When I went over the books I read in 2010, I realized I only read one manga volume all year (and not a very good one at that). So at the start of the year, I decided to get my manga fix early on — I finished reading nine volumes of Kitchen Princess in January!

I discovered Kitchen Princess (manga by Natsumi Ando, story by Miyuki Kobayashi) a couple of years ago after I got the first volume on Bookmooch. Initially I just wanted to try it out, but I enjoyed it so much I wanted to read the rest of the series.

I couldn’t find the other volumes on BookMooch or the local bookstores, but well, an e-reader opens up a whole lot of possibilities.

Kitchen Princess is shoujo manga (manga for girls) about Najika, the new girl at the elite Seika Academy for gifted students. Najika is on a scholarship to pursue her culinary skills and become the world’s greatest pastry chef like her late parents. But she has one other goal — to find her Flan Prince. Many years ago, the newly-orphaned Najika meets a boy who saves her from falling into a river and comforts her in her sadness by giving her a bowl of flan. Her only clue to his identity is a silver spoon embossed with the Seika academy logo.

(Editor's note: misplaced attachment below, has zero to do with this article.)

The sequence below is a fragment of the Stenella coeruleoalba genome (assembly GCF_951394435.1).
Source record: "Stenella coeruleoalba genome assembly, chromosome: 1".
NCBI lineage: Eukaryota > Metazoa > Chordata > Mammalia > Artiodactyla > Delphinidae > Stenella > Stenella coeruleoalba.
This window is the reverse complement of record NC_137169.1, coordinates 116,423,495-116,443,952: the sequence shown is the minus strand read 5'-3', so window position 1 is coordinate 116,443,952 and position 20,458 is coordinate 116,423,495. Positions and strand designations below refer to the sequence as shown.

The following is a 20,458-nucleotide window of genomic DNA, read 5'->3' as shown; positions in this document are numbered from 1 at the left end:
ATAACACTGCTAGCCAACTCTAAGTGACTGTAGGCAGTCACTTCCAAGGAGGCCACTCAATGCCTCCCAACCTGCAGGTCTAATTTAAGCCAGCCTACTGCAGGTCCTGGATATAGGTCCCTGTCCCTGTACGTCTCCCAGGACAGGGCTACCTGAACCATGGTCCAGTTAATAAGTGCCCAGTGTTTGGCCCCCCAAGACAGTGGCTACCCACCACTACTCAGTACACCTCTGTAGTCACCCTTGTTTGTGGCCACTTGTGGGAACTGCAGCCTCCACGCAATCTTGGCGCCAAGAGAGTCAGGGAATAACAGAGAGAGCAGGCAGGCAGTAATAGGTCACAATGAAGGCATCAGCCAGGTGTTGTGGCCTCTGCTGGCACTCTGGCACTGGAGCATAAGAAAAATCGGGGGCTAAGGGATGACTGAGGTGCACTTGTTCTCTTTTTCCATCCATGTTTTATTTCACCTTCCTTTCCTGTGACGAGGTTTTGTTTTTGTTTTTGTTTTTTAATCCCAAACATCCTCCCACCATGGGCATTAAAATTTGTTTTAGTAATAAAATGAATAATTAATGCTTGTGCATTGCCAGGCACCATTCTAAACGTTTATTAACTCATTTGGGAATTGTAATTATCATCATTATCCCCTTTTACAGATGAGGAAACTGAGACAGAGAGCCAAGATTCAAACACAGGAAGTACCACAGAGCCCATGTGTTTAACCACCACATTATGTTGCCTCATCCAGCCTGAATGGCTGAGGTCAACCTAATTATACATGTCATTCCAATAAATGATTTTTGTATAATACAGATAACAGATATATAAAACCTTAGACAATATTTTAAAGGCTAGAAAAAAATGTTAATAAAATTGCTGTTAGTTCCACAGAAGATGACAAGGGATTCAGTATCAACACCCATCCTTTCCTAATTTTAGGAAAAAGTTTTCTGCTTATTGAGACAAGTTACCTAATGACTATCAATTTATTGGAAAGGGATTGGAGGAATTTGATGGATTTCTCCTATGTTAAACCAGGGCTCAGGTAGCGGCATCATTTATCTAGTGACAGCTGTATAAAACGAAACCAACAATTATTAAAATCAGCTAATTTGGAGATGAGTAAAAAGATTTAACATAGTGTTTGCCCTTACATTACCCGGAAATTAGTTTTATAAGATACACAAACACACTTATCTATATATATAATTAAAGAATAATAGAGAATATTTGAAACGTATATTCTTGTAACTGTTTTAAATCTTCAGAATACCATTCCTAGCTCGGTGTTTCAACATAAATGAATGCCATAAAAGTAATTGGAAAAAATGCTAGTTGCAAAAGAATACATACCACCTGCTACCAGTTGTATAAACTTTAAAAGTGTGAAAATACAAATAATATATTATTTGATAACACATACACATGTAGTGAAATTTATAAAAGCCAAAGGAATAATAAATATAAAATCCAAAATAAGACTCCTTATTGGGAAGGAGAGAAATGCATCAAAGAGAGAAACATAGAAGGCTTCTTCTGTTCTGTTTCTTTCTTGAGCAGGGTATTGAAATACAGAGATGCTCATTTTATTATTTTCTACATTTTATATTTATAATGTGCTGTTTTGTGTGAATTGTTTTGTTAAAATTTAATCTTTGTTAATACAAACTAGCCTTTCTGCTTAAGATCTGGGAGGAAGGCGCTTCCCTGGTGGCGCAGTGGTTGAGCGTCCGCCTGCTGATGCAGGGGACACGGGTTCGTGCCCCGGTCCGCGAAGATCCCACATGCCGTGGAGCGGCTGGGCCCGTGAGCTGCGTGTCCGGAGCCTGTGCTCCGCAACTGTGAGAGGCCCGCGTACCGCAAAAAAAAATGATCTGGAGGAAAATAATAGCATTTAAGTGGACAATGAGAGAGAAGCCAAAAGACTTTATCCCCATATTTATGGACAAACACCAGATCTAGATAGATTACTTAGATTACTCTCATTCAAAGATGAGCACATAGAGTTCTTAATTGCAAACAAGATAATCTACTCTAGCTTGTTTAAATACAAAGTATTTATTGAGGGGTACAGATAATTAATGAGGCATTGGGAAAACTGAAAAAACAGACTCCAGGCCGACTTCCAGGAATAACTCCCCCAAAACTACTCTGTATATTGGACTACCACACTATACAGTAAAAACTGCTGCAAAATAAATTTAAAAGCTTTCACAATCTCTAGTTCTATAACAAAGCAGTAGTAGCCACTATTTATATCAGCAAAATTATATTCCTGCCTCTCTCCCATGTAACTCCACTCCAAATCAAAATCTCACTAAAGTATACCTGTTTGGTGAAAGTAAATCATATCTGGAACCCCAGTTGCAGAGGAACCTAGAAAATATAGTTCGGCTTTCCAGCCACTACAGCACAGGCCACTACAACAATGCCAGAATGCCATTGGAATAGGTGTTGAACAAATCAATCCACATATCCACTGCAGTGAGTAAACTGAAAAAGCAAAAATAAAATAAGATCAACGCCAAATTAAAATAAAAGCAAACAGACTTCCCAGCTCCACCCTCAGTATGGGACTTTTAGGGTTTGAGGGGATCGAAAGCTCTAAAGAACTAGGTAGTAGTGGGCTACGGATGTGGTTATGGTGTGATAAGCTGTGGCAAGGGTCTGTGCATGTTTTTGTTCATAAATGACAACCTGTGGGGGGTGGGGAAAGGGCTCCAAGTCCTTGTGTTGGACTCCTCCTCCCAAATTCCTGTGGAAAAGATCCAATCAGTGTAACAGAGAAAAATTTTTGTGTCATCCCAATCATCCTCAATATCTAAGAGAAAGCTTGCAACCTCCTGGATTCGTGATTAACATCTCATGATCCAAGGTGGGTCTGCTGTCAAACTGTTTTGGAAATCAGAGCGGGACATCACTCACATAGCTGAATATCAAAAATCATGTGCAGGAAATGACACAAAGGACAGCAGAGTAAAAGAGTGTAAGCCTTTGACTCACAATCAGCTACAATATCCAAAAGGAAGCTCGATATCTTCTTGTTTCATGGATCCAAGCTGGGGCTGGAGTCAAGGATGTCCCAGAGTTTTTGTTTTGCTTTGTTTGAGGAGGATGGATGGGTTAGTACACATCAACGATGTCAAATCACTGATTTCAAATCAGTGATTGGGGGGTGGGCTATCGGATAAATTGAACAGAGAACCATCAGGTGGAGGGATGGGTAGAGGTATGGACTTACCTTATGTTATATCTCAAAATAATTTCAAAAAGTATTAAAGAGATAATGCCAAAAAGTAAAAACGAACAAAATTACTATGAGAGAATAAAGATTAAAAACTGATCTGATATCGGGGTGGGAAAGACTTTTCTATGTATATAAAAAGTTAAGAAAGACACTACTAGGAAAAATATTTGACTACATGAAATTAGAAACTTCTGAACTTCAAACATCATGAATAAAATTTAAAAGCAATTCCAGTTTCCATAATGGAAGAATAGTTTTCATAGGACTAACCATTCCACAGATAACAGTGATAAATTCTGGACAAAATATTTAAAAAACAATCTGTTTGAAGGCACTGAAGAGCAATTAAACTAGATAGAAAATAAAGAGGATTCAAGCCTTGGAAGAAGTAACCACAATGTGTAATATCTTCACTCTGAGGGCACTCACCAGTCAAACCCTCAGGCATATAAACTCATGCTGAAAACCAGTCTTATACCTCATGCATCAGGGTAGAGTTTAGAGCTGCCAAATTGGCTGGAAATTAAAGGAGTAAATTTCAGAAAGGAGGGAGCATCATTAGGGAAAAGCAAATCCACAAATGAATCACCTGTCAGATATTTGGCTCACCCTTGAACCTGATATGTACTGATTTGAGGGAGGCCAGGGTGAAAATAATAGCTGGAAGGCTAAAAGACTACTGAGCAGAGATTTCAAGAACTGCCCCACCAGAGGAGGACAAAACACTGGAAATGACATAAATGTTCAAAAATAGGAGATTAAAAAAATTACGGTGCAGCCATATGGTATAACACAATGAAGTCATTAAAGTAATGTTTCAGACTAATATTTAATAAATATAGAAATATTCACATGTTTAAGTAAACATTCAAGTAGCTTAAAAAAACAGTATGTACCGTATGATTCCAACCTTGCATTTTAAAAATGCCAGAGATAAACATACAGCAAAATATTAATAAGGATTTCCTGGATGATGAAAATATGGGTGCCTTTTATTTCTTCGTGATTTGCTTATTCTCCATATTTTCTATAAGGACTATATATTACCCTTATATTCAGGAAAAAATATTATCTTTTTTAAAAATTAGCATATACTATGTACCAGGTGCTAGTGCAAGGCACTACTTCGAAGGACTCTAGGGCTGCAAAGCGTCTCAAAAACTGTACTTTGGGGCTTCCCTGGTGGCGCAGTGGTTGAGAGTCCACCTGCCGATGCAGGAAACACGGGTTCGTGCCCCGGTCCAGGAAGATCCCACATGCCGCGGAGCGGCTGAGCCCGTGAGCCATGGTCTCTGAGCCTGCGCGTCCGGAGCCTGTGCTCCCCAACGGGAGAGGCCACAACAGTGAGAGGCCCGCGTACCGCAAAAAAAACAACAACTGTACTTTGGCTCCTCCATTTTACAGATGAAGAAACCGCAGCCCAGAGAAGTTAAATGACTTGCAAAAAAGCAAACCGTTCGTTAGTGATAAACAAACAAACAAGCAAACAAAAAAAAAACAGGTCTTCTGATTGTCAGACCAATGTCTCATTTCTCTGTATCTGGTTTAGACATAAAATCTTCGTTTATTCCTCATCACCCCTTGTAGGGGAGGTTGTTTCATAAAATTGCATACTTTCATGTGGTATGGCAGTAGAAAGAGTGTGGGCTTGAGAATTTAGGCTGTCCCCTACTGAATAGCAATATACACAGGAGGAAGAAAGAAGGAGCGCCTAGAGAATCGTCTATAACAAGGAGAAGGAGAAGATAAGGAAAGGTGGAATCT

But Najika has more pressing problems to deal with. Rival brothers Sora and Daichi, the most popular boys in school, have been vying for her attention, causing conflict with her jealous classmates. Najika must find a way to fit in in her new school, fulfill her dreams of becoming a renowned pastry chef, and find the boy who has been her inspiration for the past ten years.

I enjoyed readingĀ Kitchen Princess because the story runs in just ten volumes (47 chapters), which is quite manageable to collect physically (and cost-wise), unlike other mangas that run to several dozen volumes.

Najika is also a very likeable character, whose love for cooking food stems from the pleasure it brings people who eat the food she makes. That, and her “absolute sense of taste” (an uncanny ability to detect even the slightest flavor) makes her a formidable force in the kitchen, as seen in the various cook-offs she triumphs in throughout the series.

The story is generally light and humorous, except for one chapter (and I won’t say what happens), in which a terrible thing happens and my mouth hung open in shock before I promptly burst into tears (waaaah). I did not see that coming, as I didn’t expect that sort of thing happens generally in a shoujo manga, but it did give some depth to the characters and propelled the story along nicely: Najika finds the confidence to prove her potential as a pastry chef, and she builds a friendship with her toughest school rivals. Najika’s search for the Flan Prince also packs some surprising twists (and lots of warm and fuzzy moments), building the suspense and the romance for the final revelation (squeee!).

Bonus: each chapter has an illustrated recipe section, where you can try to recreate the food that Najika makes in the story!

Kitchen Princess is the first manga series I ever finished (and it’s darn good shoujo manga!), and I was sad to see it end.

***

Kitchen Princess Volumes 2 to 10

series rating 4.5/5 stars

Books 3-11 for 2011

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